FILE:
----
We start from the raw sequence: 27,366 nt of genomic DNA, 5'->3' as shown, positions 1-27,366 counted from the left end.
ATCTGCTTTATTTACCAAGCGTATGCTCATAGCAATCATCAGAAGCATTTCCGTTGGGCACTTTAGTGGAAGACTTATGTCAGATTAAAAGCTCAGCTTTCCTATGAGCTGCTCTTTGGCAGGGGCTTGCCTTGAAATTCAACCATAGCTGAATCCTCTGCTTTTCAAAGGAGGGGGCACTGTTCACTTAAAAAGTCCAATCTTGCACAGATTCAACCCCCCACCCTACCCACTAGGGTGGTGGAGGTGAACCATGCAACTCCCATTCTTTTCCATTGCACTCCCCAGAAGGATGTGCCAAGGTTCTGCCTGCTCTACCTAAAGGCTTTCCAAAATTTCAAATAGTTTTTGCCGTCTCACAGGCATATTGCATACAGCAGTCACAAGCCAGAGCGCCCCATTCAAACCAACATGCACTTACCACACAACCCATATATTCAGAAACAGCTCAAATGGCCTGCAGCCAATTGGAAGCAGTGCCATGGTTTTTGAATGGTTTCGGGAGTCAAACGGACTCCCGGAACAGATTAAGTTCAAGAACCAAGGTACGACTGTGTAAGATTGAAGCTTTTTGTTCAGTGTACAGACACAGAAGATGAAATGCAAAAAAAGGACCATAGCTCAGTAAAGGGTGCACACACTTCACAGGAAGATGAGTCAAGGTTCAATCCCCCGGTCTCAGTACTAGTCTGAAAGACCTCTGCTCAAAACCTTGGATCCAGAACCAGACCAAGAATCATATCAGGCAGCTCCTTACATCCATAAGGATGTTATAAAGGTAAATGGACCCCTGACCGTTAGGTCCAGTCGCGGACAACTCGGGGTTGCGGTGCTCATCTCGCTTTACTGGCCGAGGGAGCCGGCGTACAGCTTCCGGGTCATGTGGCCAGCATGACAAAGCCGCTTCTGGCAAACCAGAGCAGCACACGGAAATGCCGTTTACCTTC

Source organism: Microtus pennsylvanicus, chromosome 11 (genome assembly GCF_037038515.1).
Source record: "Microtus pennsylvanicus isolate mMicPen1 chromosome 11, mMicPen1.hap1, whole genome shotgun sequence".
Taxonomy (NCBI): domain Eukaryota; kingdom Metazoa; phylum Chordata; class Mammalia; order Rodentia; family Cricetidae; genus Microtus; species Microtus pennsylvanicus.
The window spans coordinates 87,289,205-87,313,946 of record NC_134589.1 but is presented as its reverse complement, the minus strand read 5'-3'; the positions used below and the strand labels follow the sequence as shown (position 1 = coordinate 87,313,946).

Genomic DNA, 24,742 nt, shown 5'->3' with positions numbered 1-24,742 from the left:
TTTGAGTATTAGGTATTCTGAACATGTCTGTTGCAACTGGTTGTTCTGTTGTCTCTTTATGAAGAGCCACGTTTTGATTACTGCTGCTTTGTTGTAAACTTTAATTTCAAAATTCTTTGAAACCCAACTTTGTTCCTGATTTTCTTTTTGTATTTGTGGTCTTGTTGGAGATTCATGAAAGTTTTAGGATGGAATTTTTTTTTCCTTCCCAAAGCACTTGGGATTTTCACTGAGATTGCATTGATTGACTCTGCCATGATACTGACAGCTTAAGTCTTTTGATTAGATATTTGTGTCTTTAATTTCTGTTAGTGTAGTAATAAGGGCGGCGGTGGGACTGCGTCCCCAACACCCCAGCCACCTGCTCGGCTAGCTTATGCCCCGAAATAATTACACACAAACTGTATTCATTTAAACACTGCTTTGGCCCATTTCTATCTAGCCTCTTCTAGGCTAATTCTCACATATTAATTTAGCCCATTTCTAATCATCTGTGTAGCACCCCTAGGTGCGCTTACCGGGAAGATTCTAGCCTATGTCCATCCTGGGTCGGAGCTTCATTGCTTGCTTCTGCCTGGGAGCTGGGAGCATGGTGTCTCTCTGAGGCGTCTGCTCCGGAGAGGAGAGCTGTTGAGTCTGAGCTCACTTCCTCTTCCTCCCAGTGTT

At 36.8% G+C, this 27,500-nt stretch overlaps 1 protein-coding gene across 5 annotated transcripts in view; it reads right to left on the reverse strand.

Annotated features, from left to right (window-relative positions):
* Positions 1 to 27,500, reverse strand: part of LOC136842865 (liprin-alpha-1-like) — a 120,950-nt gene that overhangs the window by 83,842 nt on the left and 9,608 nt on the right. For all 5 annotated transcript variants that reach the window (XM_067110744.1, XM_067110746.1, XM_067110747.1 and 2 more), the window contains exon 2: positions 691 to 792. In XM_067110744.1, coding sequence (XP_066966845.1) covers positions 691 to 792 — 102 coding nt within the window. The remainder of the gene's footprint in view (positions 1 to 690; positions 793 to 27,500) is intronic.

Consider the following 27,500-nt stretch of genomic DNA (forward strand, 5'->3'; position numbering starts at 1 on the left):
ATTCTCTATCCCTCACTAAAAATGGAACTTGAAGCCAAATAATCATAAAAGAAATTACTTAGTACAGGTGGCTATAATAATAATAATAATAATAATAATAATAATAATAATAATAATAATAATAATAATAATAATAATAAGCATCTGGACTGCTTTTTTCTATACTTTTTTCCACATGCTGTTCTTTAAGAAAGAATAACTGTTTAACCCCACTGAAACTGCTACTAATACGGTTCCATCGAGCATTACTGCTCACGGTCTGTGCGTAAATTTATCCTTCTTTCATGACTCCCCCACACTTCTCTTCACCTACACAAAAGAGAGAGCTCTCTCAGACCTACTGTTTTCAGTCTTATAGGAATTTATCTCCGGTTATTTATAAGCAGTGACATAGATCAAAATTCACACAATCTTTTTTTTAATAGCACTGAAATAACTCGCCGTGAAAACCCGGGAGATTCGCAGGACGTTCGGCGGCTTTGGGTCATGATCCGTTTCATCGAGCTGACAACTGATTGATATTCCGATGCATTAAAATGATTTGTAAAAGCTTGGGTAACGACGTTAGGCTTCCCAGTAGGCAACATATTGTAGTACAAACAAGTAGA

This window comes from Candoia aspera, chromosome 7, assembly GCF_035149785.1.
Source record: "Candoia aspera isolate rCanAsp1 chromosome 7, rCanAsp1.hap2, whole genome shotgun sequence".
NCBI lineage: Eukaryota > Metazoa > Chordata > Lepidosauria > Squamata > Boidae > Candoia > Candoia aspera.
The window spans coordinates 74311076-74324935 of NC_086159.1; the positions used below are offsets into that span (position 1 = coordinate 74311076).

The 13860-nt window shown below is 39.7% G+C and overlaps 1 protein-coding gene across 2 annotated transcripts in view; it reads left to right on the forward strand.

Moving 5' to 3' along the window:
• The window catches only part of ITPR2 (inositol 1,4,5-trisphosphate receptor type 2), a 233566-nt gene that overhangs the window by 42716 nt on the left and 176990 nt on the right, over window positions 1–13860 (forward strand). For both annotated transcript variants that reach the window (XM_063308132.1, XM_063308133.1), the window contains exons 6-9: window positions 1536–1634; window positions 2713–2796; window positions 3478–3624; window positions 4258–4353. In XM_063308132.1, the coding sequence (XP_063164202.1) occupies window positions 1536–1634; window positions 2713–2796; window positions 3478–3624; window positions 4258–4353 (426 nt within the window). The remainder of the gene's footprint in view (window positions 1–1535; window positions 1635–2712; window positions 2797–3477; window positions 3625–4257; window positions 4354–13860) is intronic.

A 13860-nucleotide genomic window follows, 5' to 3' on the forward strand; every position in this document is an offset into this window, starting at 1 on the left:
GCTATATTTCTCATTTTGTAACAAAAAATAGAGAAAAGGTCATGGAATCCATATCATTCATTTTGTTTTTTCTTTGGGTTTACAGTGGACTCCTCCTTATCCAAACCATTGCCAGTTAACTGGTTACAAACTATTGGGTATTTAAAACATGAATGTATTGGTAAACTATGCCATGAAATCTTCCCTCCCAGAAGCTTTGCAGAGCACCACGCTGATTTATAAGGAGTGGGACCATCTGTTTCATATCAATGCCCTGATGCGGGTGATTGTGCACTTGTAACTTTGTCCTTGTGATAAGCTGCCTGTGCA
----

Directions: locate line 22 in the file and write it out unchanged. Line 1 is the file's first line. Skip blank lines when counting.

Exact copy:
GCTATATTTCTCATTTTGTAACAAAAAATAGAGAAAAGGTCATGGAATCCATATCATTCATTTTGTTTTTTCTTTGGGTTTACAGTGGACTCCTCCTTATCCAAACCATTGCCAGTTAACTGGTTACAAACTATTGGGTATTTAAAACATGAATGTATTGGTAAACTATGCCATGAAATCTTCCCTCCCAGAAGCTTTGCAGAGCACCACGCTGATTTATAAGGAGTGGGACCATCTGTTTCATATCAATGCCCTGATGCGGGTGATTGTGCACTTGTAACTTTGTCCTTGTGATAAGCTGCCTGTGCA